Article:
Serving temperatures

The temperature that a wine is served at is an important factor in how the wine tastes and smells. Wine served at a lower temperature will emphasize acidity and tannins, while muting the aroma. Wine served at a higher temperature will minimize acidity and tannins while increasing the aroma.

Master of Wine Jancis Robinson recommends the following range for different styles of wine.

White Grape VarietyCommon Sensory Descriptors

Albariño

Lemon, Minerals

Breidecker

Apple, Pear

Chardonnay

Butter, Melon, Apple, Pineapple, Vanilla (if oaked, for example, vinified or aged in new oak aging barrels)

Chennin Blanc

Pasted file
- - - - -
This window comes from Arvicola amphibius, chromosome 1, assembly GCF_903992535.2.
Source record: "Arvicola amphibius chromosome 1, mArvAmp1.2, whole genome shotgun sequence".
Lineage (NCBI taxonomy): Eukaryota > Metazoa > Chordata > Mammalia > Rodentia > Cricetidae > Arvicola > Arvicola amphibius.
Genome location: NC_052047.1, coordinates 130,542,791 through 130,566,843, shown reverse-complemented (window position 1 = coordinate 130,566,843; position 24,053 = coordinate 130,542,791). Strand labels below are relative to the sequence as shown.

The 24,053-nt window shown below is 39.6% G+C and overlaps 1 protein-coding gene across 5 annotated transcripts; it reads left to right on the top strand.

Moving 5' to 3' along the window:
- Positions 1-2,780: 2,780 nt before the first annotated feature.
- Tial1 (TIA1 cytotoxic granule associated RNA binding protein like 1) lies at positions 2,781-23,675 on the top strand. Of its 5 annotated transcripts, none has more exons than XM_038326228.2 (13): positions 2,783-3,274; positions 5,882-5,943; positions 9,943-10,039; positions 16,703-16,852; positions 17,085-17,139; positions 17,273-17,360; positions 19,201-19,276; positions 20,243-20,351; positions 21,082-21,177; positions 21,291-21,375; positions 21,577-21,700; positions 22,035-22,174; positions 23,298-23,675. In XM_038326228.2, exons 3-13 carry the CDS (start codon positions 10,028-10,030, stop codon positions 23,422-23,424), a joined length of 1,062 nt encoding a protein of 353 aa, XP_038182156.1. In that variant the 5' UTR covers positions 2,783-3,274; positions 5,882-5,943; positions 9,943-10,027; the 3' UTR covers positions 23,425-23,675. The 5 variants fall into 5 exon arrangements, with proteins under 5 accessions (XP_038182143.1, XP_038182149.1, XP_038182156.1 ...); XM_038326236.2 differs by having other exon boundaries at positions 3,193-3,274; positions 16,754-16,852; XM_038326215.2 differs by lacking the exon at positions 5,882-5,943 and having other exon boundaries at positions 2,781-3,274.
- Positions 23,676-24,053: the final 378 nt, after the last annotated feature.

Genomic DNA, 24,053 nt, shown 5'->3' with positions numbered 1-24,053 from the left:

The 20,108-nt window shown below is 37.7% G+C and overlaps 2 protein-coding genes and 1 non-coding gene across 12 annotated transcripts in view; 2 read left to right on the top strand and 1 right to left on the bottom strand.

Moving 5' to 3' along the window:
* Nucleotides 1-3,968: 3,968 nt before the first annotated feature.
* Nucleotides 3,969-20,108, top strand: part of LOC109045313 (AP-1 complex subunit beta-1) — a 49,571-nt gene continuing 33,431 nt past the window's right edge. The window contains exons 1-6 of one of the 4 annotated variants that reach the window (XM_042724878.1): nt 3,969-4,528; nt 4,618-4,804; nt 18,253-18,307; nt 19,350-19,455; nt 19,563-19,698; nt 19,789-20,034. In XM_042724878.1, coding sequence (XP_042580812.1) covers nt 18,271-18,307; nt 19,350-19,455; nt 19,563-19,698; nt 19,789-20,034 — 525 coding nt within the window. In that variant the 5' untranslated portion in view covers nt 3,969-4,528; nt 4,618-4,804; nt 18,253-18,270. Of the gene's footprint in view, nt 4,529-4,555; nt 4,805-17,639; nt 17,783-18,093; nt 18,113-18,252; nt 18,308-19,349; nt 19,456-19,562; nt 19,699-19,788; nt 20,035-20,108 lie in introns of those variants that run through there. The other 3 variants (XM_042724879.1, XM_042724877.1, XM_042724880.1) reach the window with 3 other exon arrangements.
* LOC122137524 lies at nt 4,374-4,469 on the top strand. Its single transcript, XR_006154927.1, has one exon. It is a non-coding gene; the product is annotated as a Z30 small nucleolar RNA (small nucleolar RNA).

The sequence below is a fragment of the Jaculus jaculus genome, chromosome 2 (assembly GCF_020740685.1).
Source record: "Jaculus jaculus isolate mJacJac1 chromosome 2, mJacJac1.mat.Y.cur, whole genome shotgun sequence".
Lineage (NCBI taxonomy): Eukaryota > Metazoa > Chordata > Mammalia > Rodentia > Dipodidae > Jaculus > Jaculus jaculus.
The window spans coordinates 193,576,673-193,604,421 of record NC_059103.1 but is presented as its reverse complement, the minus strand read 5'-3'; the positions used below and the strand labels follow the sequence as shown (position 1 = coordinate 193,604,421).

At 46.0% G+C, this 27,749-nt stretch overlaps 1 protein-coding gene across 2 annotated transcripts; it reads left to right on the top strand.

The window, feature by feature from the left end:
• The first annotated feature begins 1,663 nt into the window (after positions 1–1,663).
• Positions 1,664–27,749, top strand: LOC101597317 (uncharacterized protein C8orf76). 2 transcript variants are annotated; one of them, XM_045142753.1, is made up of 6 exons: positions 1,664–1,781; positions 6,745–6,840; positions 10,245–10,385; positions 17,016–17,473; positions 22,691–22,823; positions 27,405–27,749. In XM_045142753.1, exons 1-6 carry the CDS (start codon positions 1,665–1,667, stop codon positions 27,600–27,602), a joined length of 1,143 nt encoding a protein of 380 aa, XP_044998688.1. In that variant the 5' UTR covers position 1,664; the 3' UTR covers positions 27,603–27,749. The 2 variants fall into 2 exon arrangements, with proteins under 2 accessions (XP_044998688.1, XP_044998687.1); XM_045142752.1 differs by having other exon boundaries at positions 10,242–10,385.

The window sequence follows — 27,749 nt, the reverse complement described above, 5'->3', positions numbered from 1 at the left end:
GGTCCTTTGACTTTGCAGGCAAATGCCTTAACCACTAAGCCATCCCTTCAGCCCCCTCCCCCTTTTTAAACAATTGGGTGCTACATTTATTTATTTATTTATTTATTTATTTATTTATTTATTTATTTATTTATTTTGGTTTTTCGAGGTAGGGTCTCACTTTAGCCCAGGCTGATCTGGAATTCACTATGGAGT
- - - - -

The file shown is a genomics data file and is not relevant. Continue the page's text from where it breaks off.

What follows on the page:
Wet Wool, Beeswax, Honey, Apple, Almond

Gewürztraminer

Rose Petals, Lychee, Spice

Grüner Veltliner

Green Apple, Citrus

Marsanne

Almond, Honey Suckle, Marzipan

Melon de Bourgogne

Lime, Salt, Green Apple

Muscat

Honey, Grapes, Lime

Palomino

Honeydew, Citrus, Raw Nuts

Pinot Gris (Pinot Grigio)

White Peach, Pear, Apricot

Prosecco

Apple, Honey, Musk, Citrus

Riesling

Citrus Fruits, Peach, Honey, Petrol

Sauvignon Blanc

Gooseberry, Lime, Asparagus, Cut Grass, Bell Pepper (Capsicum), Grapefruit, Passionfruit, Guava

Sémillon

Honey, Orange, Lime

Trebbiano (Ugni Blanc)

Lime, Herbs

Verdicchio

Apples, Minerals, Citrus

Vermentino

Pear, Cream, Green Fruits

Viognier

Peach, Pear, Nutmeg, Apricot